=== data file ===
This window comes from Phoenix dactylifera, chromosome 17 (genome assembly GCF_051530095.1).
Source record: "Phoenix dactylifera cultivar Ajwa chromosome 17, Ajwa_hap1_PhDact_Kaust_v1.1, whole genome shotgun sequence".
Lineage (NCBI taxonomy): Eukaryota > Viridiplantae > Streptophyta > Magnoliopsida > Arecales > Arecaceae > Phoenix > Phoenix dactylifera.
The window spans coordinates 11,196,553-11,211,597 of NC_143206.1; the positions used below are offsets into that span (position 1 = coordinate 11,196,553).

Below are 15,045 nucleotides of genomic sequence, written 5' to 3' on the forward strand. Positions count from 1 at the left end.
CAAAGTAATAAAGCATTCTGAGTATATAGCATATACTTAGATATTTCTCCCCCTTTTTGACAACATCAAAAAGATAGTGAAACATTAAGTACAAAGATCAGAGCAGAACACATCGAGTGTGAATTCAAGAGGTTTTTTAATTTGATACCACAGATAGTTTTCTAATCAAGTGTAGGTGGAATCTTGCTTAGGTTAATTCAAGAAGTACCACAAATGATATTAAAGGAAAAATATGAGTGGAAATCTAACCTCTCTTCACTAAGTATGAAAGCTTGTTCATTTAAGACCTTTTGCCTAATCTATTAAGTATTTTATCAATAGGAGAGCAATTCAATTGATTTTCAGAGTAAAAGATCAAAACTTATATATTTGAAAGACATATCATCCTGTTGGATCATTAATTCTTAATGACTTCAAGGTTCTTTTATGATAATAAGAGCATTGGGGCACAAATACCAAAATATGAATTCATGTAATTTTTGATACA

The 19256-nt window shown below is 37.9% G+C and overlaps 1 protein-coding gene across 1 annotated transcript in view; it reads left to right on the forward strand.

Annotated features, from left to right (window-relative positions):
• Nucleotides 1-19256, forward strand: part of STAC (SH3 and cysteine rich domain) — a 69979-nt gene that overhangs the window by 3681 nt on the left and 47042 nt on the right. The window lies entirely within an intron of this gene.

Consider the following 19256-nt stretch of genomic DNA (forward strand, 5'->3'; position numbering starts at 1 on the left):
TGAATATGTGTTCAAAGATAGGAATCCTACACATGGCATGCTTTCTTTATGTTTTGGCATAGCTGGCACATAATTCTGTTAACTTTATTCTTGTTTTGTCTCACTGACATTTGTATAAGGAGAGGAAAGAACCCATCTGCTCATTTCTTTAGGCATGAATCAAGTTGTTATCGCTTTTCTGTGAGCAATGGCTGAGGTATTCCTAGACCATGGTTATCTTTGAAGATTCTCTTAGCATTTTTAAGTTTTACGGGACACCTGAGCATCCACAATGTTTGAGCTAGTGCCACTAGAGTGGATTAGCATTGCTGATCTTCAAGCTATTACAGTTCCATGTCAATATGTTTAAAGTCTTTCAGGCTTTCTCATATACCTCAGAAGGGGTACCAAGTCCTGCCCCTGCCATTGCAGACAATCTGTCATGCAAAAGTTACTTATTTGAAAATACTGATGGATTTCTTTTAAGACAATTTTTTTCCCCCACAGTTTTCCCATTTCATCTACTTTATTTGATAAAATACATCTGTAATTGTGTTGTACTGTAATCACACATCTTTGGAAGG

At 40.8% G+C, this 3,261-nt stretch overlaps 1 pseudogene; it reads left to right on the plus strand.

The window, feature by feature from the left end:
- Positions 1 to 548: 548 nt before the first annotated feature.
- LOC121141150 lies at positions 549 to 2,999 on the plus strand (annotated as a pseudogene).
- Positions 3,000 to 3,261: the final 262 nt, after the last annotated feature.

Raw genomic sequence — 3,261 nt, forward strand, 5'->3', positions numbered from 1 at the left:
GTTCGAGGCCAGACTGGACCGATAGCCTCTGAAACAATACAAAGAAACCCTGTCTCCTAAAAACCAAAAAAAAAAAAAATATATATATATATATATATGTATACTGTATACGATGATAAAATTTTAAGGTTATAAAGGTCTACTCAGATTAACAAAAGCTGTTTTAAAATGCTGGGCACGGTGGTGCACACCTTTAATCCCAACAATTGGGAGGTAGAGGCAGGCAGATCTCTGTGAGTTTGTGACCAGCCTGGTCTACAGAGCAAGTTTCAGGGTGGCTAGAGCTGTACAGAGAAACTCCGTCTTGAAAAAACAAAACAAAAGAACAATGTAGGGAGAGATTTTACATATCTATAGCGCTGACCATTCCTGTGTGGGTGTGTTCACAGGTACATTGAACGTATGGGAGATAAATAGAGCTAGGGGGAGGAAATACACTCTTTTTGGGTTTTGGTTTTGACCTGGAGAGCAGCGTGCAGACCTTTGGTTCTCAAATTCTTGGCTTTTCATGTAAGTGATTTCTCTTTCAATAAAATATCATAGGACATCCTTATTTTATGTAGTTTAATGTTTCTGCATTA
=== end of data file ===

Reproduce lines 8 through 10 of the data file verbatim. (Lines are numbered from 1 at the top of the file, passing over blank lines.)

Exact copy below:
Annotated features, from left to right (window-relative positions):
• Nucleotides 1-19256, forward strand: part of STAC (SH3 and cysteine rich domain) — a 69979-nt gene that overhangs the window by 3681 nt on the left and 47042 nt on the right. The window lies entirely within an intron of this gene.

Consider the following 19256-nt stretch of genomic DNA (forward strand, 5'->3'; position numbering starts at 1 on the left):